Virtua Fighter 5: Final Showdown PS3 Review

I love fighters. I absolutely love them. Something about the highly-competitive atmosphere and unique metagame just sets my blood aboil. I’m always looking out for a new experience that revitalizes the genre and offers new techniques and mechanics. While Virtua Fighter 5 isn’t that game, it brings enough refinements to the series to warrant a purchase at its very gracious price point.

Let’s go back in time a little, back to the launch date of the PlayStation 3 to be exact. Many people were clamoring over the launch titles, excited to see what developers could bring to the table with the system’s amazing graphical and processing capacities. I, for one, was interested in SEGA‘s next-gen foray with the Virtua Fighter series. Cue launch title Virtua Fighter 5. Now, the game wasn’t bad at all. It had a few quirks and quizzically lacked online play where the Xbox 360 version did not. Suffice to say, not much about it impressed me.

In this downloadable-only re-release, SEGA has managed to remedy nearly every issue I took with the title, but still left a few imperfections.

If you were an early adopter of the PlayStation 3 copy as I was, the biggest change you’ll notice is the addition of online play. Now, this is undoubtedly where I have to give VF5:FS its props. The game simply has the best online netcode I have witnessed in a fighter for quite some time. Out of about 30 matches, I can honestly say one or two had any sort of discernible lag, not that it affected my performance in any way. You’ll find that after all these years, SEGA has made amends to scorned PS3 users everywhere with the nearly flawless online component therein.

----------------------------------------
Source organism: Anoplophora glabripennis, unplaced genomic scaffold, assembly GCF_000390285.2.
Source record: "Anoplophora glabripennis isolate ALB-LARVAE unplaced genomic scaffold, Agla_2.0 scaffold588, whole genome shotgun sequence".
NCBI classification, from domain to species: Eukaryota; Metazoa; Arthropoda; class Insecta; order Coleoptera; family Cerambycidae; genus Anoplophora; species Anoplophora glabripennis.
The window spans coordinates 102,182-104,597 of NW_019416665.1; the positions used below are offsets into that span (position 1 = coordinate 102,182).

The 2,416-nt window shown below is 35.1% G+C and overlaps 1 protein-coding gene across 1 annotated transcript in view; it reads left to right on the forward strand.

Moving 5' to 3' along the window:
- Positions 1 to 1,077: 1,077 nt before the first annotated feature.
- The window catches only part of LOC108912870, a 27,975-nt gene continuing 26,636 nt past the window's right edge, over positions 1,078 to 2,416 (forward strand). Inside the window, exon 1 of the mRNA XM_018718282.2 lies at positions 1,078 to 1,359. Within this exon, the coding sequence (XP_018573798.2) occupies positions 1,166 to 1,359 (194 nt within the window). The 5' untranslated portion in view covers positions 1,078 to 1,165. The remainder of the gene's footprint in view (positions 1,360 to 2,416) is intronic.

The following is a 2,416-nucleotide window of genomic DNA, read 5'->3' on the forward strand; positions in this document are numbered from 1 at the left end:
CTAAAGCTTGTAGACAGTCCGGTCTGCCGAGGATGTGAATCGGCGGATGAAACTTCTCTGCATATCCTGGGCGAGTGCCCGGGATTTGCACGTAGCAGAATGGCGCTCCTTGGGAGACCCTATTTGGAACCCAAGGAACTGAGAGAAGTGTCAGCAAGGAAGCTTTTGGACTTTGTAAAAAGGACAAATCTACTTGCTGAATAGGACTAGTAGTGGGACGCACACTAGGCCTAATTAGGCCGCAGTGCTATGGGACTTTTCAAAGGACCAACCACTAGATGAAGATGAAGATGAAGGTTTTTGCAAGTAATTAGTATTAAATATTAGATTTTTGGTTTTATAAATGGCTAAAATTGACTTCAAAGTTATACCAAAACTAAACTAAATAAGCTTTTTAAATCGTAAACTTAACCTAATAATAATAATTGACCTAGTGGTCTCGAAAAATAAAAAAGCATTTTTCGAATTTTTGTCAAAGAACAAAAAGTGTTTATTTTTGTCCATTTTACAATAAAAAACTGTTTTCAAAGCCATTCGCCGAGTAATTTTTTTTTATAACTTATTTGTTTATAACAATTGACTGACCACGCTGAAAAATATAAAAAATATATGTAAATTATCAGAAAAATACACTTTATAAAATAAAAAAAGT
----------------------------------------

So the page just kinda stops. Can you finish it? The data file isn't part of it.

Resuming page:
The control scheme is largely unchanged. You’ll find that characters move around in the staple 3D environments and have three attack buttons: Punch, Kick, and Block. By default, these maneuvers are mapped to the face buttons of the controller, but can be changed via options settings. I initially found the control scheme to be very simplistic, and quite honestly boring. With time, however, one finds that the combo system in Virtua Fighter games is far more complex than it appears on the surface. Figuring out what works with certain characters and what animations chain into others are the key to victory.

Speaking of animations, SEGA has graciously given each character’s move list a face lift in the form of numerous balance tweaks across the board. There was an issue with previous versions of the title where attacks would hit inconsistently, have ridiculous frame advantage, or look high but hit low. Everyone plays and hits much more fairly this time around, though a few characters still seem a little too powerful (*cough Akira*).

The graphics in VF5:FS have definitely aged, and it seems that not even an HD filter was put on the re-release. While the game doesn’t look terrible, characters tend to have an unnatural and glossy shine to their skin that is reminiscent of shopping mall mannequins. Textures are also fairly so-so. While I didn’t expect too much in the graphical department, with this being a downloadable title, I expected some upscaling at the very least.

Sound is also mediocre. I honestly don’t consider any of the game’s basic stage tunes to be very memorable, though that’s not to say they are bad or disappointing. They simply do their job, nothing more. You certainly won’t find any breathtaking symphonies here.

Something many will be glad about is the DLC support SEGA is offering for customers. While the base game costs a very affordable £9.99, DLC packs are available for each character at an additional £3.59. A complete edition is also available, bundled with DLC at a reduced rate. Customization packs allow cosmetic items such as flames, lighting effects, and bo staves to be placed on your characters. If you choose not to purchase them, however, they will not affect your chances at victory any less.

I’m extremely happy that Virtua Fighter 5 is finally getting a second wind on next gen consoles. While the disappointment at launch was a little disheartening, the revisions in Final Showdown combined with the extremely attractive price point more than warrant a purchase from anyone who has never partook in the series or would love to get back in the Virtua Fighter swing.

Now I’m off to go purposely cause some more Ring Outs.

7 out of 10